After the fur seals and penguins, it was time for the koalas to make an appearance. At the Koala Conservation Centre, we picked the easy boardwalk trail, keeping our necks craned for koalas on treetops.
The first one was easy to spot, practically as soon as I entered the wooded area. There he was, fast asleep, clinging to a thin branch. After I spent a few tough moments trying to get a clear front shot, he finally opened his eyes. And appearing to see us down below, he turned his face away like a petulant child refusing to pose for photos.
Further on, where the treetop boardwalk took me almost face-to-face with the fauna, another was wide awake, looking for lunch. And that was how I was given a fascinating glimpse into his life, as he jumped between trees and scrambled along a narrow branch before settling down in front of one with fresh eucalyptus shoots. In Australia’s aboriginal language, the word koala means “no water”—and sure enough, these furry animals are so adapted to local climatic conditions that they can stay alive in extremely dry conditions.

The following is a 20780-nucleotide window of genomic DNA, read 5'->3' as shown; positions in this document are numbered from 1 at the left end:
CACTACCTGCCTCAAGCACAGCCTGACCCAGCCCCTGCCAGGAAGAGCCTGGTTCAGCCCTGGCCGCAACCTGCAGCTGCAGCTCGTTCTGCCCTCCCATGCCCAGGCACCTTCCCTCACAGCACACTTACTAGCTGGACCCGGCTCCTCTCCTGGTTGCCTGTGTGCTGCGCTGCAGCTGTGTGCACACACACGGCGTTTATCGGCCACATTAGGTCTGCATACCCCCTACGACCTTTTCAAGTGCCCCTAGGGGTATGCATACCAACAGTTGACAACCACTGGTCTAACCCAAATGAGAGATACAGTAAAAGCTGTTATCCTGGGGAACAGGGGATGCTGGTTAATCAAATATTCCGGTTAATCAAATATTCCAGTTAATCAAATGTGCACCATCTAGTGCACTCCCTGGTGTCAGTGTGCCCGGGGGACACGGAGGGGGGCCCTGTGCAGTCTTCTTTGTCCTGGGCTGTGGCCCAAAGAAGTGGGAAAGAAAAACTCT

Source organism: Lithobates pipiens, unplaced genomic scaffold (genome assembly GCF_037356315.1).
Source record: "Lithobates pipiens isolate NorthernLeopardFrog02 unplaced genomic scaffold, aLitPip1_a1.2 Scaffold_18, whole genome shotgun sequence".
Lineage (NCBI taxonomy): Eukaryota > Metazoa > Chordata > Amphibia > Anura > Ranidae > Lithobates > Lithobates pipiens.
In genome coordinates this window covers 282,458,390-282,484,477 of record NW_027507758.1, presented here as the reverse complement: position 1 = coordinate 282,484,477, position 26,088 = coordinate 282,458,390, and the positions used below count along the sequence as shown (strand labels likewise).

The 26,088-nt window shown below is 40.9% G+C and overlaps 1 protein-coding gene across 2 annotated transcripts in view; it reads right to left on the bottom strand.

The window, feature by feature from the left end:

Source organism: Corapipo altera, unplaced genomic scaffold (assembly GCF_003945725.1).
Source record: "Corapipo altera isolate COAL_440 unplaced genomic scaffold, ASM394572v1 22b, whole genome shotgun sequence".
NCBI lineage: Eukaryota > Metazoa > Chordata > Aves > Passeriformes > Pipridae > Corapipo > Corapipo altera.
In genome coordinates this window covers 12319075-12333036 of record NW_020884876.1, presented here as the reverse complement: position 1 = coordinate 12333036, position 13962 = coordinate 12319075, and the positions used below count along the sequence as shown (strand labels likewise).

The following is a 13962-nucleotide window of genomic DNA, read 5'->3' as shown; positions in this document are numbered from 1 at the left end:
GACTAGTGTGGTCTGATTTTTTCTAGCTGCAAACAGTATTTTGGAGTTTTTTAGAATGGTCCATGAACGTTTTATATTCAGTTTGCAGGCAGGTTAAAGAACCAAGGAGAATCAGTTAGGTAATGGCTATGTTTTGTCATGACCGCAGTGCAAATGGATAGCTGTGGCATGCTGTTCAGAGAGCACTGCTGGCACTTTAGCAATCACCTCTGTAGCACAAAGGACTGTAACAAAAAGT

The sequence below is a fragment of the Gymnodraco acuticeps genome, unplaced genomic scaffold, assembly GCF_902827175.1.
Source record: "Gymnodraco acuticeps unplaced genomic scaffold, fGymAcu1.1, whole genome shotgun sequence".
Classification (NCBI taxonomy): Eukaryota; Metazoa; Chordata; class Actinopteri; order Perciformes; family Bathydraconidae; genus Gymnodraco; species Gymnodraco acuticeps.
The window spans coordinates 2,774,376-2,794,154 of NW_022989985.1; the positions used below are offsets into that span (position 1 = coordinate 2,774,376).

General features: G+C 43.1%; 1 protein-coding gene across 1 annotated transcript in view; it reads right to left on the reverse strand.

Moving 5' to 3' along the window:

Watching the koala tuck into its lunch, I could easily see why they are often—and incorrectly—referred to as koala bears. They have no biological connection with the bear species but all that furry and cuddly mass reminds people of teddy bears. Lunch done, he wedged himself into a nook in the tree and went to sleep in a matter of seconds. That’s the other thing about these creatures—they can fall asleep at practically any spot on tall trees, seemingly attached by means of an invisible Velcro patch.
For a brief moment earlier, I had wondered if the little penguins and I were kindred spirits. Then I felt the fur seals were my spirit animal; think of all the lounging under the sun while ignoring people. But as I made eyes at the koalas, watching them look adorable even as they did absolutely nothing, I knew I had found my zen master.
Fly to Melbourne from Mumbai, Delhi and Bengaluru. Phillip Island is just 140km away.
Most people stay on the main island of Cowes. I stayed at The Waves Apartments, with an extra bedroom and a small kitchenette, and great sea views—ideal if you are travelling with family (Thewaves.com.au).
Most tourist attractions have their own cafés. Otherwise, the best choices are on Cowes. Start your day at the quirky Madcowes Café (Madcowescafe.com.au) and end with hearty Italian fare at the family-managed Pino’s Trattoria (Pinostrattoria.com.au).